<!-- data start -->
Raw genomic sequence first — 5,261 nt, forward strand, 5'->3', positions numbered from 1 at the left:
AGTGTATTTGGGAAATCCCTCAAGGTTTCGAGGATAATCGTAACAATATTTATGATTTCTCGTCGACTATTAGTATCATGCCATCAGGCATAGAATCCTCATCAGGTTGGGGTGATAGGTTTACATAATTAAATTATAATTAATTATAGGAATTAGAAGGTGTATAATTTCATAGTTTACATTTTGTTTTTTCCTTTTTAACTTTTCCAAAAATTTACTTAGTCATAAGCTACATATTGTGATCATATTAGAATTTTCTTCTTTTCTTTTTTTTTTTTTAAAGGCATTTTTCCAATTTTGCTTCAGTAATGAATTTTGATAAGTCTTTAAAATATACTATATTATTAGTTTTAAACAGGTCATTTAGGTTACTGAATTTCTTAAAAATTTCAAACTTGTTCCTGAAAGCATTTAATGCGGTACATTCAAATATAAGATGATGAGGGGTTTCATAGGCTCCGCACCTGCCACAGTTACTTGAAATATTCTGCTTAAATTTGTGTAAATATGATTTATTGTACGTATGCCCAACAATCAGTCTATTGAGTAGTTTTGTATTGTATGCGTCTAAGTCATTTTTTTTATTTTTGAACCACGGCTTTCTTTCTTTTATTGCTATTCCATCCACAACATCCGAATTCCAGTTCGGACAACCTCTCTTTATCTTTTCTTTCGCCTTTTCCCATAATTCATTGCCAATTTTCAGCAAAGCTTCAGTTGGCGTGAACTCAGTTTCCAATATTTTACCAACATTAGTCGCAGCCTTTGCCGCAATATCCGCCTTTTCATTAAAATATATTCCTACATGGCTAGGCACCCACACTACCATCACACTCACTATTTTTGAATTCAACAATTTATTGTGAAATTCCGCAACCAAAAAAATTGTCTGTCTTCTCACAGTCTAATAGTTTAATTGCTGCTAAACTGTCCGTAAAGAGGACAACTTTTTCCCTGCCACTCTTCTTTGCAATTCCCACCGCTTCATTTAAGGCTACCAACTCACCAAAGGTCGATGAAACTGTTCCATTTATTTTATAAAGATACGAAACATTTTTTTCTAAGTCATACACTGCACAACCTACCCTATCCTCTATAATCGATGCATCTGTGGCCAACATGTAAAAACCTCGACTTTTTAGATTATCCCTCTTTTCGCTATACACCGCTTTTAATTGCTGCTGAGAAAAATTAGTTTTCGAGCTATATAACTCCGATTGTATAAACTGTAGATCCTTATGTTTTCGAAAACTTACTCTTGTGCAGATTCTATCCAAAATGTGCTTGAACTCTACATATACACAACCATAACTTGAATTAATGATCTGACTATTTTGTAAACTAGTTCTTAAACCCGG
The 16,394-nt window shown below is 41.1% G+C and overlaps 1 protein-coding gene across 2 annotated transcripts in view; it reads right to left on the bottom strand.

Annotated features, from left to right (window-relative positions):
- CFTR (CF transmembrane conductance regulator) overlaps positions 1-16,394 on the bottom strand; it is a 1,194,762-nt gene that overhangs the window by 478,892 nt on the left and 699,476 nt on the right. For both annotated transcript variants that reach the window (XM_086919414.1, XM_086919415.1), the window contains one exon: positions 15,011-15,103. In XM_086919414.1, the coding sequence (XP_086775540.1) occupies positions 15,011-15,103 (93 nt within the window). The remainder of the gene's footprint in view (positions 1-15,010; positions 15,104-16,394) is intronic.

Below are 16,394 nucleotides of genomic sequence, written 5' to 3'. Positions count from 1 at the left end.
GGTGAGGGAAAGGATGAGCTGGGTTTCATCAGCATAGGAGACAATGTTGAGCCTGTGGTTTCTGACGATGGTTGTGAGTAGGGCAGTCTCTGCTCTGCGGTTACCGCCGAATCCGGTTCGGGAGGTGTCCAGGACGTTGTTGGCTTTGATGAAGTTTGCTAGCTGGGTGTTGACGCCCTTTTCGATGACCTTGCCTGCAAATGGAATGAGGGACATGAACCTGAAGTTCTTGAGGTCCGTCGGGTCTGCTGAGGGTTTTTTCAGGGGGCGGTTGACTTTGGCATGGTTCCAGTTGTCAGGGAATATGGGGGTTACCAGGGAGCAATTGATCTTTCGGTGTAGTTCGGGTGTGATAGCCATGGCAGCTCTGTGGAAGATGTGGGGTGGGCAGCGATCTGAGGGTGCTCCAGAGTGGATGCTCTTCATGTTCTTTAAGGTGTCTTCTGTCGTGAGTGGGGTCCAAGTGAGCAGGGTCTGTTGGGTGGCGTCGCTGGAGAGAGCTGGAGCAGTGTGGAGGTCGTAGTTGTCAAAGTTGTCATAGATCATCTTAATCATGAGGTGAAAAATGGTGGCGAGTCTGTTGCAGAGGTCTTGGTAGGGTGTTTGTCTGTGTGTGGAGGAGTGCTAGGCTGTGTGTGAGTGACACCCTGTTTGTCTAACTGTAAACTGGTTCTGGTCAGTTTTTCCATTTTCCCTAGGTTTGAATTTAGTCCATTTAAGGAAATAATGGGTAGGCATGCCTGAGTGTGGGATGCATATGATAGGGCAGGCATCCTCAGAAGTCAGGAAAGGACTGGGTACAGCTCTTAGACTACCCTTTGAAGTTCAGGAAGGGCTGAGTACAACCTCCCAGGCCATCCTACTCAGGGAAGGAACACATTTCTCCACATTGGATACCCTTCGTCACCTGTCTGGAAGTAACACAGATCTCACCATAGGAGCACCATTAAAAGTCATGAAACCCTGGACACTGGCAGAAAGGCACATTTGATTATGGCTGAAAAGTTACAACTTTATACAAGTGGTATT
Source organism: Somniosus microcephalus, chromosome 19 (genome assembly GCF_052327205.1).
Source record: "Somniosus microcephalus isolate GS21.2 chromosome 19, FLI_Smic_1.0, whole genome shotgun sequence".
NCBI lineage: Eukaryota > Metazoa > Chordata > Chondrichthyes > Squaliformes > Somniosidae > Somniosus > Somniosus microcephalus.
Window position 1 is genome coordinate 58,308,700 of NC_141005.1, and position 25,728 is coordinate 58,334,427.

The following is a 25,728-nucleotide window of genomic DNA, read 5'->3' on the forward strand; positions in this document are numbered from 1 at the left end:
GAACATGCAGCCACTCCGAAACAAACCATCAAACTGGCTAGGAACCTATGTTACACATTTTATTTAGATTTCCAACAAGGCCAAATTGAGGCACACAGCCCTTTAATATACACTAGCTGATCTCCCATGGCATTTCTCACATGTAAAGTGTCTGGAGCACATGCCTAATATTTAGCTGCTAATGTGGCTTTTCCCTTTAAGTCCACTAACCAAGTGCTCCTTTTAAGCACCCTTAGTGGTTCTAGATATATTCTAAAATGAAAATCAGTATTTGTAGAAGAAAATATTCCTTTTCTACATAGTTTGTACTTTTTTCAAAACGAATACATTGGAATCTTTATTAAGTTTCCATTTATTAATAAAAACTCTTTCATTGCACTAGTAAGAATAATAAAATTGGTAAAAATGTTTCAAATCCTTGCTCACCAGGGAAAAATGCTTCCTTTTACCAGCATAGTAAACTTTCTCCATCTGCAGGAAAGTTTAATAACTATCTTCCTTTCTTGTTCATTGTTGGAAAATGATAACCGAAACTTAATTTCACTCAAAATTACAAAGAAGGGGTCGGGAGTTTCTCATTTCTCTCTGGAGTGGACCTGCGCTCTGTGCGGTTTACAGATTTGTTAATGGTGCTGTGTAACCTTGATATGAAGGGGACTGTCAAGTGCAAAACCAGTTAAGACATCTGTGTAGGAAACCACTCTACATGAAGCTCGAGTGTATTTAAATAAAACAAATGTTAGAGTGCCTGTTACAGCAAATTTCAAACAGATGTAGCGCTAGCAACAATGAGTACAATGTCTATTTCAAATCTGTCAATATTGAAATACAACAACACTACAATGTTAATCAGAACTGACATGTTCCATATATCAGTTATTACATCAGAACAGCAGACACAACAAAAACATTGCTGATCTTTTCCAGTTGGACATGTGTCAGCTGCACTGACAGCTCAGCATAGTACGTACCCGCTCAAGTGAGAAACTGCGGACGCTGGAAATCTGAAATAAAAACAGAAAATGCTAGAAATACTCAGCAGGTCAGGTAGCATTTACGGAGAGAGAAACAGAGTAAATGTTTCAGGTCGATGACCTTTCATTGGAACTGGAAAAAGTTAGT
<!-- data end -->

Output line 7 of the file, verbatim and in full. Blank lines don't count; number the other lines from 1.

GGTGAGGGAAAGGATGAGCTGGGTTTCATCAGCATAGGAGACAATGTTGAGCCTGTGGTTTCTGACGATGGTTGTGAGTAGGGCAGTCTCTGCTCTGCGGTTACCGCCGAATCCGGTTCGGGAGGTGTCCAGGACGTTGTTGGCTTTGATGAAGTTTGCTAGCTGGGTGTTGACGCCCTTTTCGATGACCTTGCCTGCAAATGGAATGAGGGACATGAACCTGAAGTTCTTGAGGTCCGTCGGGTCTGCTGAGGGTTTTTTCAGGGGGCGGTTGACTTTGGCATGGTTCCAGTTGTCAGGGAATATGGGGGTTACCAGGGAGCAATTGATCTTTCGGTGTAGTTCGGGTGTGATAGCCATGGCAGCTCTGTGGAAGATGTGGGGTGGGCAGCGATCTGAGGGTGCTCCAGAGTGGATGCTCTTCATGTTCTTTAAGGTGTCTTCTGTCGTGAGTGGGGTCCAAGTGAGCAGGGTCTGTTGGGTGGCGTCGCTGGAGAGAGCTGGAGCAGTGTGGAGGTCGTAGTTGTCAAAGTTGTCATAGATCATCTTAATCATGAGGTGAAAAATGGTGGCGAGTCTGTTGCAGAGGTCTTGGTAGGGTGTTTGTCTGTGTGTGGAGGAGTGCTAGGCTGTGTGTGAGTGACACCCTGTTTGTCTAACTGTAAACTGGTTCTGGTCAGTTTTTCCATTTTCCCTAGGTTTGAATTTAGTCCATTTAAGGAAATAATGGGTAGGCATGCCTGAGTGTGGGATGCATATGATAGGGCAGGCATCCTCAGAAGTCAGGAAAGGACTGGGTACAGCTCTTAGACTACCCTTTGAAGTTCAGGAAGGGCTGAGTACAACCTCCCAGGCCATCCTACTCAGGGAAGGAACACATTTCTCCACATTGGATACCCTTCGTCACCTGTCTGGAAGTAACACAGATCTCACCATAGGAGCACCATTAAAAGTCATGAAACCCTGGACACTGGCAGAAAGGCACATTTGATTATGGCTGAAAAGTTACAACTTTATACAAGTGGTATT